Thursday, August 13, 2015

Scientists discovered the last lake on Mars, which might be preserving ancient life


 

A trio of scientists says they've identified the best place to look for evidence of ancient life on Mars — one of the youngest lake-bearing basins ever discovered. 

Though Mars has no liquid water today, the Red Planet was submerged under vast oceans billions of years ago. And where there's water, there's the potential for life.

Scientists suspected that after the oceans evaporated, that was it for water — and life — on Mars. But a recent paper published in the journal Geology says that's not the case. 

Mars had a second wave of surface water about 3.6 billion years ago — 200 million years after scientists thought Mars had seen the last of its liquid water. This water, the researchers report, was located in a lake inside a basin near the Martian equator, about 100 miles from where NASA's Opportunity rover rests today.

It is one of the youngest lakes and therefore possibly one of the last liquid water sources to ever exist on Mars, the researchers report. 

The discovery is exciting for the prospect of ancient Martian life, explains lead author Brian Hynek who is a research associate at the Laboratory for Atmospheric and Space Physics at Colorado University-Boulder:

"Having a later stage of water on Mars is probably a good thing for the potential for life on that planet because it gave life more time to be conceived," Hynek told Business Insider. "There was life on Earth when this lake was active so by that analogy, we can say there's potential that Mars had microbial life and this was a great place where it could have resided."

Getting around a tricky problem

The researchers are investigating the age and origin of hundreds of salt deposits across Mars to map how much water existed on the surface. 

"Just like on Earth, when salts are left somewhere, that probably means that water was there," Hynek said. "So, these are indicators that water was there in some form."

Estimating the age of these salt deposits is tricky. The way scientists determine the age of anything on Mars is by counting the number and measuring the size of impact craters in that region. Then they compare this information to similar regions on the Moon, whose age we have a better handle on.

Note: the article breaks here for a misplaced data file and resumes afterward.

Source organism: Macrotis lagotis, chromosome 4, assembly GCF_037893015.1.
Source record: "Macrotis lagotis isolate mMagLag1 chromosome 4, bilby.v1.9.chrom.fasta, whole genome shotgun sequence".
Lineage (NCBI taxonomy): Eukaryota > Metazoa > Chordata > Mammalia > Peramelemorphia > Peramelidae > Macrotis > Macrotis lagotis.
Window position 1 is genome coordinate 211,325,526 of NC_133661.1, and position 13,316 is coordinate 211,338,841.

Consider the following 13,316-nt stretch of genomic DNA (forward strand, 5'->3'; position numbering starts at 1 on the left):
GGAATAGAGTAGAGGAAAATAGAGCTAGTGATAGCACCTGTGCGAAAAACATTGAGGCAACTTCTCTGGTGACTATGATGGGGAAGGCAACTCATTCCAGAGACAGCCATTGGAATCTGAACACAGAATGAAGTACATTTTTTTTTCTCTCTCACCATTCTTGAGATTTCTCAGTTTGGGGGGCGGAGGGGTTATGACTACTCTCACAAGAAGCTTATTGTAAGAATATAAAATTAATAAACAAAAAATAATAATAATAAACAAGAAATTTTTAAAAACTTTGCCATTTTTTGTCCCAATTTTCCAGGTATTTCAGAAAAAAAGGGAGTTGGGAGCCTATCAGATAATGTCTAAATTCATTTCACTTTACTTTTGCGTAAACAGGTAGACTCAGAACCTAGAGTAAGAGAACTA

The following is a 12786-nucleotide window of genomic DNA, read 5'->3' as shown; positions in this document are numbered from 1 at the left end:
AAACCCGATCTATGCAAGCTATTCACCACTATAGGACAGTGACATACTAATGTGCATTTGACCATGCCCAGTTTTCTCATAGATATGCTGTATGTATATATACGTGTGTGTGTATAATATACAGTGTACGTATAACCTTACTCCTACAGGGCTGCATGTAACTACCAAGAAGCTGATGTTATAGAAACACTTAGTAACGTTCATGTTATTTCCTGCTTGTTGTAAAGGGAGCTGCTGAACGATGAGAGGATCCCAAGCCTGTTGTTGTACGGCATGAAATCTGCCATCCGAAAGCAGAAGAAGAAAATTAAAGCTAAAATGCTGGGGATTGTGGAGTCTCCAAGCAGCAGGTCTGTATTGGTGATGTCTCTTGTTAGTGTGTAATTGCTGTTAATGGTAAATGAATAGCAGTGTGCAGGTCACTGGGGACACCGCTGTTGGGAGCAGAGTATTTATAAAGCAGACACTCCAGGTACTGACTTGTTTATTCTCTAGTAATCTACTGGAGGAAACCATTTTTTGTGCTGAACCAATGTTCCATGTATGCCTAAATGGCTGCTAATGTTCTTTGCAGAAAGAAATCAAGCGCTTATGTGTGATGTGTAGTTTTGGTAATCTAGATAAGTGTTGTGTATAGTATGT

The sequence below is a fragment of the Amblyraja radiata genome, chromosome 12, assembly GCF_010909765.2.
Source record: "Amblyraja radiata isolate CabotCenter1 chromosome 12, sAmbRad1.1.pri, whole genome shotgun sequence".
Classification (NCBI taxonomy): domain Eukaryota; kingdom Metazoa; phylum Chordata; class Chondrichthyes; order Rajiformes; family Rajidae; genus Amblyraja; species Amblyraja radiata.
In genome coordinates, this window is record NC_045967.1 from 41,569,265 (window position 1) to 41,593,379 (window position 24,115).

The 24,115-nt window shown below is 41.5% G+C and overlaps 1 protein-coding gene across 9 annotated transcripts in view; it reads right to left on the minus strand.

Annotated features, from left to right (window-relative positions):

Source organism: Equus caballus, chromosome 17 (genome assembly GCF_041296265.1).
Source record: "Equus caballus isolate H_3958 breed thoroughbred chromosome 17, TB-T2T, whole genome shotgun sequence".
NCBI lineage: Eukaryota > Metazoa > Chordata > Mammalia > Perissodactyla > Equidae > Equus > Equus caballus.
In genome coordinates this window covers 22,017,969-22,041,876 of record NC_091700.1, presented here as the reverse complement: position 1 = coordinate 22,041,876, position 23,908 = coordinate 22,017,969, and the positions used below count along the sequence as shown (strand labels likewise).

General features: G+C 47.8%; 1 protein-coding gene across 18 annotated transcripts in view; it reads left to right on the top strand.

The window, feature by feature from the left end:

But wind has eroded the regions where these salt deposits are located, which makes it hard to estimate their age. This latest paper is the first time anyone has ever calculated with any confidence the age of one of these salt deposits, Hynek said. 

Using images taken by NASA's Mars Reconnaissance Orbiter, which has been orbiting Mars since 2006, the team studied the terrain and geography around the basin. They found evidence to suggest that at one point, the lake grew large enough to spill over the rim of the basin, carving channels in its wake. 

The researchers traced these channels to neighboring volcanic plains hundreds of miles away that are about 3.6 billion years old. Because the water channels over-cut the volcanic plains, they must be younger. That means the lake must also be younger than 3.6 billion years.

Life locked in salt

Right now, there are no plans to visit this basin in search for the potential for life. But Hynek hopes that this latest paper will make the basin a more popular touch down point for the NASA Mars rover scheduled to launch in 2020.

Hynek has a pretty good idea of where he'd look first:

"I think you'd want to target the salt deposits," he told Business Insider. "As the water evaporates away a lot of organic matter and a lot of microbial evidence gets encased in salts and is preserved for long time periods."

Though there was liquid water in the basin, there are still other factors that would ultimately determine whether life could have existed there, Hynek cautions. The lake's salinity, acidity, oxygen levels, and available nutrients for food are all important. 

The lake had a relatively low salt content, which would have made it ideal for life, Hynek said. However, the other three factors are hard to measure without sending a rover there to scoop up the soil and analyze what's in it.

So far, this single lake is the only evidence for water on Mars around 3.6 billion years ago. Hynek plans to continue studying these salt deposits to see if there's more evidence of water on a younger Mars.

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